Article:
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Prosecutors Say Roth Kept Bargain : Sentence: The 200 hours of physical labor performed by the once-powerful former supervisor lived up to his plea deal, they say.


SANTA ANA — Despite their earlier misgivings, prosecutors say they are now satisfied that former Orange County Supervisor Don R. Roth has worked 200 hours of physical labor to help satisfy a plea bargain struck last spring over allegations of influence-peddling.

Roth's lawyer, Paul S. Meyer, has given the court sworn letters written last month by two local nonprofit groups detailing the time that the former board chairman spent stripping walls, painting, and cleaning up their facilities. Meyer even submitted a grainy photocopy of a snapshot that showed the 72-year-old Roth with a paint pad in hand.

Once among the county's most powerful politicians, Roth pleaded guilty to seven criminal misdemeanors last March and agreed to pay a $50,000 fine for failing to report thousands of dollars in gifts from local constituents--including home improvements, landscaping and an $8,500 housing loan--and then voting on three matters affecting the donors.

The 200-hour community service requirement was only a small part of the plea bargain that Roth struck with prosecutors to end their 11-month, influence-peddling probe against him. But the issue proved controversial after The Times disclosed in April, two weeks after his plea, that Roth was performing his community service by organizing a charity golf tournament.

Ironically, Roth's acceptance of free golf outings had led in part to two of his seven guilty pleas. Questions had also been raised during the influence-peddling probe about Roth's unorthodox use of political campaign funds to bid on items at a celebrity golf tournament in 1991 and to buy himself a trip to Atlanta for a Los Angeles Rams football game.

Prosecutors balked at the idea of Roth organizing a golf tournament to meet his community service agreement, saying last spring that this was never the type of "physical labor" they had in mind when they allowed Roth to plead guilty to the misdemeanor charges.

Now--as they look toward an Oct. 25 court deadline that should effectively close out the Roth case--prosecutors say they are satisfied.

Deputy Dist. Atty. Guy N. Ormes said that authorities did not conduct an independent investigation to verify the time Roth says he worked. But he noted: "What we have on file are forms signed under penalty of perjury saying that he has completed this physical labor . . . so it appears he has complied with the court order."

Roth, who has maintained a virtual silence regarding the case for the last 17 months, could not be reached for comment Monday.

In his court filing, attorney Meyer submitted two letters from nonprofit groups--one dated Aug. 5 from Western Youth Services in Fullerton and a second dated Aug. 10 from the Boys & Girls Club of Anaheim. Each agency gave a breakdown of the total 211 hours that officials said Roth had spent painting run-down facilities between April and August. During his time as a politician, Roth had developed close relationships with both agencies.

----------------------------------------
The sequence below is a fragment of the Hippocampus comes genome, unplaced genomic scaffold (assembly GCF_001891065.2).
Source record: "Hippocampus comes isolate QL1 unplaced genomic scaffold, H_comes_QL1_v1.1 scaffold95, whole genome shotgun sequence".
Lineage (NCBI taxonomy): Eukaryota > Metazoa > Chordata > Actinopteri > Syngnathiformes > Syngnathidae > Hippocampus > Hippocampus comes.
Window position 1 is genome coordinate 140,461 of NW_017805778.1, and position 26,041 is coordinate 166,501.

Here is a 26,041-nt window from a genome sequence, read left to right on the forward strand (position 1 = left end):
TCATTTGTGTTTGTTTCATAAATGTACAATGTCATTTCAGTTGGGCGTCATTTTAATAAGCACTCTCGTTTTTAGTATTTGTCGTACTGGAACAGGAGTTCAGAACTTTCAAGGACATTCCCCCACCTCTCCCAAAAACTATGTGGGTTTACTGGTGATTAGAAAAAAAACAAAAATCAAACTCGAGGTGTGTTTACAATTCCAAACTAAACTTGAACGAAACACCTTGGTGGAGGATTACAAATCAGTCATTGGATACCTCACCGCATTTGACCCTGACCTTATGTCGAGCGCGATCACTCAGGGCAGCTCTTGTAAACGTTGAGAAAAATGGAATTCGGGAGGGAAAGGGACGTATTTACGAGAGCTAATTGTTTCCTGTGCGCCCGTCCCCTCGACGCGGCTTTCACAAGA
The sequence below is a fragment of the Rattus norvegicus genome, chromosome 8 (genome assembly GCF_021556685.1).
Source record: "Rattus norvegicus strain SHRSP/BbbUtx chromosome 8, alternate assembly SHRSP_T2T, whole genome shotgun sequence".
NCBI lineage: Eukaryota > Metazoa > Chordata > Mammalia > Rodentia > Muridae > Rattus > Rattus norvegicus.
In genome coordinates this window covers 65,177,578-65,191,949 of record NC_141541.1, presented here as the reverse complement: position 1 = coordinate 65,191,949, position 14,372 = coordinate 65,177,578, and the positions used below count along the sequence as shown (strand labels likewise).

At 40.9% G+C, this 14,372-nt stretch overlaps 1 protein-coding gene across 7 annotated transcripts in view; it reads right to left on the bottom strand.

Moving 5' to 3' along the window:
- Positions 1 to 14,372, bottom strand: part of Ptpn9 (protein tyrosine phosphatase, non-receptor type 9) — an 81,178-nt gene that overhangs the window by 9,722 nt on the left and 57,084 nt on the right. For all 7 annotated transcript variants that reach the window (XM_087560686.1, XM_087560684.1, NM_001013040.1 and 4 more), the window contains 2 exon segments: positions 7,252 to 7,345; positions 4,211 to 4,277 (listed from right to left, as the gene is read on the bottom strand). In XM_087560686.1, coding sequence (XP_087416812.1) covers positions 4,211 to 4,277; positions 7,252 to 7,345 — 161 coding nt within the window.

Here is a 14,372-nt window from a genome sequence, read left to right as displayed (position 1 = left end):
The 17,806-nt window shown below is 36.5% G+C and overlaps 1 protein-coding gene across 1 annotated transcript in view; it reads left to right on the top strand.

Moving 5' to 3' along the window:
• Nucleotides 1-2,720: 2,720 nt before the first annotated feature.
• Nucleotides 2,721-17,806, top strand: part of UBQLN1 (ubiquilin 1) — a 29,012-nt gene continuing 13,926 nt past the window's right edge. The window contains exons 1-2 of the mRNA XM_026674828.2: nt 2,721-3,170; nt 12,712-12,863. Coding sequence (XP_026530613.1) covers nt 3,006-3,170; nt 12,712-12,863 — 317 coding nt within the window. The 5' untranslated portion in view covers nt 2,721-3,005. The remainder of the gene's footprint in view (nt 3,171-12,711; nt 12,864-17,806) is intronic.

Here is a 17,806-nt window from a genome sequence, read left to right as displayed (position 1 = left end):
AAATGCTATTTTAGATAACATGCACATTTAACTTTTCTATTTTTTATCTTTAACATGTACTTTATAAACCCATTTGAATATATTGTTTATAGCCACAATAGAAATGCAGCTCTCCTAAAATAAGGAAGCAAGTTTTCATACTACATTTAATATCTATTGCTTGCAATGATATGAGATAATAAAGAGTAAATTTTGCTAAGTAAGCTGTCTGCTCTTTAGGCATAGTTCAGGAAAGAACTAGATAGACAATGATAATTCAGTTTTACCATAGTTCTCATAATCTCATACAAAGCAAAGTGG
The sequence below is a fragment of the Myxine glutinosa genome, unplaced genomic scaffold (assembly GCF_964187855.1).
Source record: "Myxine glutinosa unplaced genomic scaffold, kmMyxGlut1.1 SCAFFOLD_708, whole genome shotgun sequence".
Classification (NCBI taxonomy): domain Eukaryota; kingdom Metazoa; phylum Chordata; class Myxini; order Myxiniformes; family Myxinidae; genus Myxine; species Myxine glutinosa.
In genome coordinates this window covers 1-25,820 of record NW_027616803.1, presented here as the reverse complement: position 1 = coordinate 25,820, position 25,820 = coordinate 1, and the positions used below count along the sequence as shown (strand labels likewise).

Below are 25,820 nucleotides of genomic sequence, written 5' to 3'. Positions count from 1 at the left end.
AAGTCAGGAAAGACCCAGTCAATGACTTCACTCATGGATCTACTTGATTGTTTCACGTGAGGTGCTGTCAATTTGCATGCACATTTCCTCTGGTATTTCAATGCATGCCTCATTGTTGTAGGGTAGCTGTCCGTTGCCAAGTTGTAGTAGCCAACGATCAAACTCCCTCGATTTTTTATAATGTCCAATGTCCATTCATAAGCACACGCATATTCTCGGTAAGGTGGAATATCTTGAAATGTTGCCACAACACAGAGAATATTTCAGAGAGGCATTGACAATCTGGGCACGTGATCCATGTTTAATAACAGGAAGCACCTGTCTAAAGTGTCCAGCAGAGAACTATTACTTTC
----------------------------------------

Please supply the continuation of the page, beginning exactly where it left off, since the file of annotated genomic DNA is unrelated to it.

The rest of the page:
"He has amazed us with all he has accomplished and how he has worked with the energy of a much younger man," wrote officials at Western Youth Services, which provides help for children with severe emotional and mental handicaps.

"I was watching him," agency director Frank Scott said in an interview Monday. "I'd go in every now and then to check on him, and there he was on the ladder."

But Scott said he "felt bad" to see a man who once played a key part in shaping county government--with a $3.5-billion annual budget and 16,000 employees--now left to strip wallpaper and paint bathrooms.

"I think Don feels kind of bad too that, given the abilities he has to do good, here he was painting," said Scott, adding that he considers Roth a friend who got a "bad deal" in the legal case against him. "People don't know him for the person he is."

But at the Boys & Girls Club, Roth never voiced any hard feelings even as he was painting a badly dilapidated trailer used as a clubhouse for arts and crafts and children's activities, said agency director Michael J. Sofia.

"He did it with a smile. He never bad-mouthed anyone," he said. Meyer said Monday that Roth's community service obligation should now be complete. "I'm absolutely satisfied that we have more than fulfilled the mandate of the court," he said.

The only other issue still pending from Roth's sentence is payment of the final half of his $50,000 fine, and Meyer said that will be completed before the Oct. 25 deadline set by Orange County Municipal Court Judge Richard W. Stanford Jr. The first $25,000 was paid largely from campaign funds, but Meyer would not say how Roth plans to pay the remainder.

Even after that amount is paid, Roth is banned from holding elected office or working as a lobbyist through March, 1997, and will remain on probation for 2 1/2 years under the terms of his sentence. While Meyer would not discuss Roth's current activities in detail, he said the former Navy flier has received several offers in the areas of fund-raising and public service.

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